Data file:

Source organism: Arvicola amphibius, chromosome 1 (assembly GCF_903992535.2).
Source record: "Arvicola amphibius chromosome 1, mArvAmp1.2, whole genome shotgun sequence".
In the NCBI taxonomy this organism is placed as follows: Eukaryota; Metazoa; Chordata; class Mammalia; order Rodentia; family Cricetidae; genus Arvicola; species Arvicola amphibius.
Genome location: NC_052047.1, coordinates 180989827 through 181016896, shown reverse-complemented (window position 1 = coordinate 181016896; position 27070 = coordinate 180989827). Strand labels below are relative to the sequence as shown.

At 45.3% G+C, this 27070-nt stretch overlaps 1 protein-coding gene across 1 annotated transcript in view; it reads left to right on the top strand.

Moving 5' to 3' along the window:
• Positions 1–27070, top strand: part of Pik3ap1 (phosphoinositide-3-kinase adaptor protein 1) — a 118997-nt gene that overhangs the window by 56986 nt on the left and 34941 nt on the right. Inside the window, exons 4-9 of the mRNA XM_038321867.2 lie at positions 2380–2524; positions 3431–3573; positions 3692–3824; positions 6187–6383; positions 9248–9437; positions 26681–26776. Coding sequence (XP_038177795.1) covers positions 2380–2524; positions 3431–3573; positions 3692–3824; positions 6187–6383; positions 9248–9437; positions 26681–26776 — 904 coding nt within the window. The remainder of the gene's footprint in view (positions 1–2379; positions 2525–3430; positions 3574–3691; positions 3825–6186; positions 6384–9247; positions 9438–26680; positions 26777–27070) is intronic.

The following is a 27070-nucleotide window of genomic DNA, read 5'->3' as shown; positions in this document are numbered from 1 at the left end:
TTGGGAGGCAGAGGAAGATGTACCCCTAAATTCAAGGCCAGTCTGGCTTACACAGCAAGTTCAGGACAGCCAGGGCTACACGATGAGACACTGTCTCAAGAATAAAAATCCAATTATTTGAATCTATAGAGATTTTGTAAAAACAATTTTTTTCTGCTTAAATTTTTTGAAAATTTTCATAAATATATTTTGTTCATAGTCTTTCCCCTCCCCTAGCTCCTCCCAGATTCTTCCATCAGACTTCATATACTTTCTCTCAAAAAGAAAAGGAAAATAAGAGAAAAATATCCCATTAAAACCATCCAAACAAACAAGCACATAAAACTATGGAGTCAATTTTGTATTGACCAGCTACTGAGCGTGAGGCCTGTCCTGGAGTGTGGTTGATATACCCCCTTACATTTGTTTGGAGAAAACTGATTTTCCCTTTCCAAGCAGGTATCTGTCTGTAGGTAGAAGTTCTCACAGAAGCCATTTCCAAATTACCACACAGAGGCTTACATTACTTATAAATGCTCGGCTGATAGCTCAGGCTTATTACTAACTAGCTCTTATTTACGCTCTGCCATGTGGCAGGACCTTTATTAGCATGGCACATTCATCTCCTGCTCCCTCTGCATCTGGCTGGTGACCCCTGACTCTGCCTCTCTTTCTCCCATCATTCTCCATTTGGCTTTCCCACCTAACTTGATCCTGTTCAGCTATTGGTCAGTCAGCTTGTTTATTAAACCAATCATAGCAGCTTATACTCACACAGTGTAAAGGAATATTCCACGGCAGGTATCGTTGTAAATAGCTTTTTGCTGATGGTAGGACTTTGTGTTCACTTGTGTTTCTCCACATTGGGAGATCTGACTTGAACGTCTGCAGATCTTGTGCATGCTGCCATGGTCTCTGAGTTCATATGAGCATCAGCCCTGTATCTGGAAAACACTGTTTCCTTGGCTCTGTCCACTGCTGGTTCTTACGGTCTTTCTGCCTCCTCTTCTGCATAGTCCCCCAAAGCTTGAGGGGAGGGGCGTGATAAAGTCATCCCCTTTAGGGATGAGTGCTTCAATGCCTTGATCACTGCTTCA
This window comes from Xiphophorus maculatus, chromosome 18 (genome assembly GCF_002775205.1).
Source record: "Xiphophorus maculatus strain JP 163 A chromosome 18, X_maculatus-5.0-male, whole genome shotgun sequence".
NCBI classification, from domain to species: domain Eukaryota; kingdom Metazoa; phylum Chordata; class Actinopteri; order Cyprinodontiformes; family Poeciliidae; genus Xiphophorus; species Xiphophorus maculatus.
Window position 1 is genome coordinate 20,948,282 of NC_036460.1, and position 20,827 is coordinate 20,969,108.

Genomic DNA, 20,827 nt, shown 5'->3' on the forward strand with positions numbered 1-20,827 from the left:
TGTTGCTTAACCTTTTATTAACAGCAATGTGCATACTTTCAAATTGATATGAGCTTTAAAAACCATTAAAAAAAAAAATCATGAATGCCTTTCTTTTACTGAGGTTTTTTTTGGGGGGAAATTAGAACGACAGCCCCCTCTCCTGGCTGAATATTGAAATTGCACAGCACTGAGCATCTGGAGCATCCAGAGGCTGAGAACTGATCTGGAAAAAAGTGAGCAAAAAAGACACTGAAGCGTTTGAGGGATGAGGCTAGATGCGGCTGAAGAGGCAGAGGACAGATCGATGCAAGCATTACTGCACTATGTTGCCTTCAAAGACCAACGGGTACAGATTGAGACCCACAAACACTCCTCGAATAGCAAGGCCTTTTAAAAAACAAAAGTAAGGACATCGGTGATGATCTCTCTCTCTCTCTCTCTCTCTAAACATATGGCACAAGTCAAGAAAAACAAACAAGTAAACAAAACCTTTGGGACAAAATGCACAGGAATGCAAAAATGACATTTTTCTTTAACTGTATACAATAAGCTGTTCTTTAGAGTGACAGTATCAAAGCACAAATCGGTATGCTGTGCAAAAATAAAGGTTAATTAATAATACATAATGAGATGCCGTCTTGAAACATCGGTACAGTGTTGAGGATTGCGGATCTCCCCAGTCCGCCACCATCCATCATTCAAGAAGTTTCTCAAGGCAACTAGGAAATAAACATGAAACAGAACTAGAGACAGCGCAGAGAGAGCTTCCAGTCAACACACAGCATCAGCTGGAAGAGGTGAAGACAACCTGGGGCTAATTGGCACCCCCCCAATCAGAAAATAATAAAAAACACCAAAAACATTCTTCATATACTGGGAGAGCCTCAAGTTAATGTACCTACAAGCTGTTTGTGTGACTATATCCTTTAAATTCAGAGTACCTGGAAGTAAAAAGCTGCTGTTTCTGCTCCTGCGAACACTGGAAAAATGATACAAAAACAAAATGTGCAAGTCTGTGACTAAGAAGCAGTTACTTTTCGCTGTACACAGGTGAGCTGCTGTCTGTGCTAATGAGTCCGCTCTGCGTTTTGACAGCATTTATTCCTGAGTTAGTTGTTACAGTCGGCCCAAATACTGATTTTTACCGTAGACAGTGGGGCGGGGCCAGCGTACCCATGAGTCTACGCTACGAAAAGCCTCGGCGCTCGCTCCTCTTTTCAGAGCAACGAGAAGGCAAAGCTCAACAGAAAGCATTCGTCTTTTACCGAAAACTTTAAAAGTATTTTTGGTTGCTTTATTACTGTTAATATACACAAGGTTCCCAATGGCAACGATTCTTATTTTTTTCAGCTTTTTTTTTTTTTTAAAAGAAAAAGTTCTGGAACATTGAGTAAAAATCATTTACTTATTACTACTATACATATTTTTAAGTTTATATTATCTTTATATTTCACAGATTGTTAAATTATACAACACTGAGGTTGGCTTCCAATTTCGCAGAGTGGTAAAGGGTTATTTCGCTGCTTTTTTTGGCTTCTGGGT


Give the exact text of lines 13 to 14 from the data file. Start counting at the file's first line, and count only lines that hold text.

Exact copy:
Window position 1 is genome coordinate 20,948,282 of NC_036460.1, and position 20,827 is coordinate 20,969,108.

Genomic DNA, 20,827 nt, shown 5'->3' on the forward strand with positions numbered 1-20,827 from the left: